Tag: michele bachmann

Social Security Demagoguery from Mitt Romney and Michele Bachmann: Economically Wrong, Politically Wrong

Governor Rick Perry of Texas is being attacked by two rivals in the GOP presidential race. His sin, if you can believe it, is that he told the truth (as acknowledged by everyone from Paul Krugman to Milton Friedman) about Social Security being a Ponzi scheme.

Here’s an excerpt from Philip Klein’s column in the Examiner, looking at how Mitt Romney is criticizing Perry.

Mitt Romney doubled down on his attack against Texas Gov. Rick Perry this afternoon, warning in an interview with Sean Hannity that his critique of Social Security amounted to “terrible politics” that would cost Republicans the election. Romney’s decision to pile on suggests that he’s willing to play the “granny card” against Perry if it will help him get elected, a tactic more becoming of the likes of DNC chairwoman Debbie Wasserman Schultz than a potential Republican nominee.

And here’s a Byron York column from the Examiner looking at how Michele Bachmann is taking the same approach.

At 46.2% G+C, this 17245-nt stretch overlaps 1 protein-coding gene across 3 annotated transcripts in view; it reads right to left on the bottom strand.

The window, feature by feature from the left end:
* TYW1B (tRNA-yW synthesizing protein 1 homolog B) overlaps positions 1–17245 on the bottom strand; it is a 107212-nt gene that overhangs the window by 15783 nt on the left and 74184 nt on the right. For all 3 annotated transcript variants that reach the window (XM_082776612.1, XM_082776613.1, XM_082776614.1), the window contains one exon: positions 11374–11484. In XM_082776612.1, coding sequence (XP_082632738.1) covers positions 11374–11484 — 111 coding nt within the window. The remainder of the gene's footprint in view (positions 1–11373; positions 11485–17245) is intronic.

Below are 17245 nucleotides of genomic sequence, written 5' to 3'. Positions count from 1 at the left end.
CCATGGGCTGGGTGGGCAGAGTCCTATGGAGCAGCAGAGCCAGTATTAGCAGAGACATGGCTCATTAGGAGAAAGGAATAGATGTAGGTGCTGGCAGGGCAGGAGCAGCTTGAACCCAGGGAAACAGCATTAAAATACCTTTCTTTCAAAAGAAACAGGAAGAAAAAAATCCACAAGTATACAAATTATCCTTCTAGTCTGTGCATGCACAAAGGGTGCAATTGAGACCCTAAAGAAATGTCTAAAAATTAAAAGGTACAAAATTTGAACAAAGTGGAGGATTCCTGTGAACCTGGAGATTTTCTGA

…another Republican rival, Michele Bachmann, is preparing to hit Perry on the same issue. “Bernie Madoff deals with Ponzi schemes, not the grandparents of America,” says a Bachmann adviser.  “Clearly she feels differently about the value of Social Security than Gov. Perry does.  She believes Social Security needs to be saved, that it’s an important safety net for Americans who have paid into it all their lives.” … “She strongly disagrees with his position on that…”

Shame on Romney and Bachmann. With an inflation-adjusted long-run shortfall of about $28 trillion, Social Security is a Ponzi scheme on steroids.

But as I explain in this video, that’s just part of the problem. The program also is a terrible deal for workers, particularly young people and minorities.

Here’s what’s so frustrating. Romney and Bachmann almost certainly understand that Social Security is actuarially bankrupt. And they probably realize that personal retirement accounts are the only long-run answer.